Relationship Between Cesarean Birth and Risk for Psychosocial Disorders

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Authors
Hutchison, Alexzandria
Kosiewicz, Katarina
Vermulm, Caitlyn
Advisor
Blakeman, Nina
Editor
Date of Issue
2024
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Title
Relationship Between Cesarean Birth and Risk for Psychosocial Disorders
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Presentation
Description
Abstract
Babies are delivered every day by either cesarean or vaginal birth. Concerning the modes of delivery, studies have shown an increased risk of neurodivergent conditions worldwide. These studies show that children born via cesarean section are more likely to have autism spectrum disorder, attention deficit hyperactivity disorder, or other learning disabilities, compared to vaginal birth Healthcare providers can screen children born via cesarean delivery earlier for these disorders to provide earlier interventions and resources to the child and family. Early intervention for babies born via cesarean delivery will aid in limiting the impact of these conditions and allow children and their families to adapt to psychosocial barriers. Pediatric patients with conditions such as autism and ADHD have difficulties in social experiences as well as comprehension and learning in the classroom. Promoting awareness of the increased risk and screening of children who were born via cesarean delivery can allow for earlier diagnosis. Autism can present in multiple ways, such as language, motor, and social delays. Children with attention deficit hyperactivity disorder (ADHD) struggle with regulating concentration and restlessness. All learning disabilities can impact the child’s ability to adapt to the outside world and “keep up” with their peers socially and academically. Recognizing that children who were born via cesarean section are at increased risk for these conditions can help families mitigate these challenges. The purpose of this review is to identify and promote awareness to healthcare professionals about the increased risks for psychosocial disorders with children who are born via cesarean birth.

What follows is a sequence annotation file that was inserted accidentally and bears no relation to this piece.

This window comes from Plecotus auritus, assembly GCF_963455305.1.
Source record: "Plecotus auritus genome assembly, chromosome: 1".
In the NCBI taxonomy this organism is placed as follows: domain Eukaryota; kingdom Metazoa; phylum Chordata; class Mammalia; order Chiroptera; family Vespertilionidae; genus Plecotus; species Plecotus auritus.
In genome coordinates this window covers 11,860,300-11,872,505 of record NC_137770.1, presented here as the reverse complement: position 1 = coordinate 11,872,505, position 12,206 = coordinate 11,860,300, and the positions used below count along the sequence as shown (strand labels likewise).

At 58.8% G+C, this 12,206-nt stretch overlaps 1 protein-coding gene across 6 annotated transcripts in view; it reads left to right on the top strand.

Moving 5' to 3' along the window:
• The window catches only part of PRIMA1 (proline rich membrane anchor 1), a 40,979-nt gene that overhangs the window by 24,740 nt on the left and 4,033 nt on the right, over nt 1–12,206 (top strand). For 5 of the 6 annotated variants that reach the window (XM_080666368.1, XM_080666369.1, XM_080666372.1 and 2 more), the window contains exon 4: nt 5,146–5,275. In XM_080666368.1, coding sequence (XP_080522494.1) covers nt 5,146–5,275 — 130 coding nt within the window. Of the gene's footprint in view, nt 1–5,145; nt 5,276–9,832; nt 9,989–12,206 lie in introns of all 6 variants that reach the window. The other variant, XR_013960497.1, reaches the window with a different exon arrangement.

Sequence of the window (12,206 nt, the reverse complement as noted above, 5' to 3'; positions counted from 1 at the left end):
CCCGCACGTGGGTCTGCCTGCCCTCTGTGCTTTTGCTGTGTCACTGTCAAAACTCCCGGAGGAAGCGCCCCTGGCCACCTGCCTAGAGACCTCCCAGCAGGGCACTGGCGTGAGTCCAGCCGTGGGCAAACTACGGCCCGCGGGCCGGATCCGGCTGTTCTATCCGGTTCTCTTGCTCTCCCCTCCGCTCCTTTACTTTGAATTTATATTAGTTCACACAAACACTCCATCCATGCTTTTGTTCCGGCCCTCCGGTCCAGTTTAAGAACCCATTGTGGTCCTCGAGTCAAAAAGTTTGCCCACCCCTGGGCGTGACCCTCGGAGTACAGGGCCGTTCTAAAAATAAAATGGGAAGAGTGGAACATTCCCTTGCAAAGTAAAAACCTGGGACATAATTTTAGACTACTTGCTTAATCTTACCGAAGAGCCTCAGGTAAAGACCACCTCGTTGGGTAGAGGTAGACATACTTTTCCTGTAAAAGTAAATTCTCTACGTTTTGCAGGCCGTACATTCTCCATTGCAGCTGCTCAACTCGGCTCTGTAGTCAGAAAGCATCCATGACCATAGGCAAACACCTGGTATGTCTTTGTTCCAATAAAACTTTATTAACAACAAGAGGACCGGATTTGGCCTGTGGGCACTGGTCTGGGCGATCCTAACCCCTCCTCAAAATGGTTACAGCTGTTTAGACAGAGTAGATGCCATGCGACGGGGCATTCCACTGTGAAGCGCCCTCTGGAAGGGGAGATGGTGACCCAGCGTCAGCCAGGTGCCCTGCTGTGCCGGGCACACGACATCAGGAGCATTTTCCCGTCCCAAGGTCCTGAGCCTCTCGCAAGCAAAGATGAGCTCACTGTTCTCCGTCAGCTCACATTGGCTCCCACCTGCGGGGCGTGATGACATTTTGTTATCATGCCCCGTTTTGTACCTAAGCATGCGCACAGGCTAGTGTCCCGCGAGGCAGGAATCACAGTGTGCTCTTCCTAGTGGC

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Department
Nursing